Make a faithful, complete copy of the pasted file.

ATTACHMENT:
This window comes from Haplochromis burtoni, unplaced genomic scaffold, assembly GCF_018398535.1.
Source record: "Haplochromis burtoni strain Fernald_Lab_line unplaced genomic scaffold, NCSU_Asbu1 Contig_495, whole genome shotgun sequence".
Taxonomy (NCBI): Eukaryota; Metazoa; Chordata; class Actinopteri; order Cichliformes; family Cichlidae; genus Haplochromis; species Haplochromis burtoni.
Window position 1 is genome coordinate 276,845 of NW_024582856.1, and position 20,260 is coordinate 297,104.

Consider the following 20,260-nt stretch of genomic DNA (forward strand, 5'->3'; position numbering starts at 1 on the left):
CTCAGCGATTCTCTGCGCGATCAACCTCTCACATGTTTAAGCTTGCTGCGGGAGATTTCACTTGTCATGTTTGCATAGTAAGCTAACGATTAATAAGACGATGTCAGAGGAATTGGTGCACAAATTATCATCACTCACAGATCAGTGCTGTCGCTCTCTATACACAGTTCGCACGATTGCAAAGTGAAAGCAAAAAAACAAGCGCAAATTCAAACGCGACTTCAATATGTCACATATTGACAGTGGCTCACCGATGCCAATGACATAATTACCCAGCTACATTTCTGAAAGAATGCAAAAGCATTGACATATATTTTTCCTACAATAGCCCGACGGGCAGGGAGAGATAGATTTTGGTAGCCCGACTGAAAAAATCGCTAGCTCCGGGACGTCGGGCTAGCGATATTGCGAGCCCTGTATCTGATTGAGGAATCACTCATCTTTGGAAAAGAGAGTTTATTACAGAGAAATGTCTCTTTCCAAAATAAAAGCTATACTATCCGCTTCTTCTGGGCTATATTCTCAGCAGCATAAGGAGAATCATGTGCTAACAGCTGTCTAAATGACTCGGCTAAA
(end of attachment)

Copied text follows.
This window comes from Haplochromis burtoni, unplaced genomic scaffold, assembly GCF_018398535.1.
Source record: "Haplochromis burtoni strain Fernald_Lab_line unplaced genomic scaffold, NCSU_Asbu1 Contig_495, whole genome shotgun sequence".
Taxonomy (NCBI): Eukaryota; Metazoa; Chordata; class Actinopteri; order Cichliformes; family Cichlidae; genus Haplochromis; species Haplochromis burtoni.
Window position 1 is genome coordinate 276,845 of NW_024582856.1, and position 20,260 is coordinate 297,104.

Consider the following 20,260-nt stretch of genomic DNA (forward strand, 5'->3'; position numbering starts at 1 on the left):
CTCAGCGATTCTCTGCGCGATCAACCTCTCACATGTTTAAGCTTGCTGCGGGAGATTTCACTTGTCATGTTTGCATAGTAAGCTAACGATTAATAAGACGATGTCAGAGGAATTGGTGCACAAATTATCATCACTCACAGATCAGTGCTGTCGCTCTCTATACACAGTTCGCACGATTGCAAAGTGAAAGCAAAAAAACAAGCGCAAATTCAAACGCGACTTCAATATGTCACATATTGACAGTGGCTCACCGATGCCAATGACATAATTACCCAGCTACATTTCTGAAAGAATGCAAAAGCATTGACATATATTTTTCCTACAATAGCCCGACGGGCAGGGAGAGATAGATTTTGGTAGCCCGACTGAAAAAATCGCTAGCTCCGGGACGTCGGGCTAGCGATATTGCGAGCCCTGTATCTGATTGAGGAATCACTCATCTTTGGAAAAGAGAGTTTATTACAGAGAAATGTCTCTTTCCAAAATAAAAGCTATACTATCCGCTTCTTCTGGGCTATATTCTCAGCAGCATAAGGAGAATCATGTGCTAACAGCTGTCTAAATGACTCGGCTAAA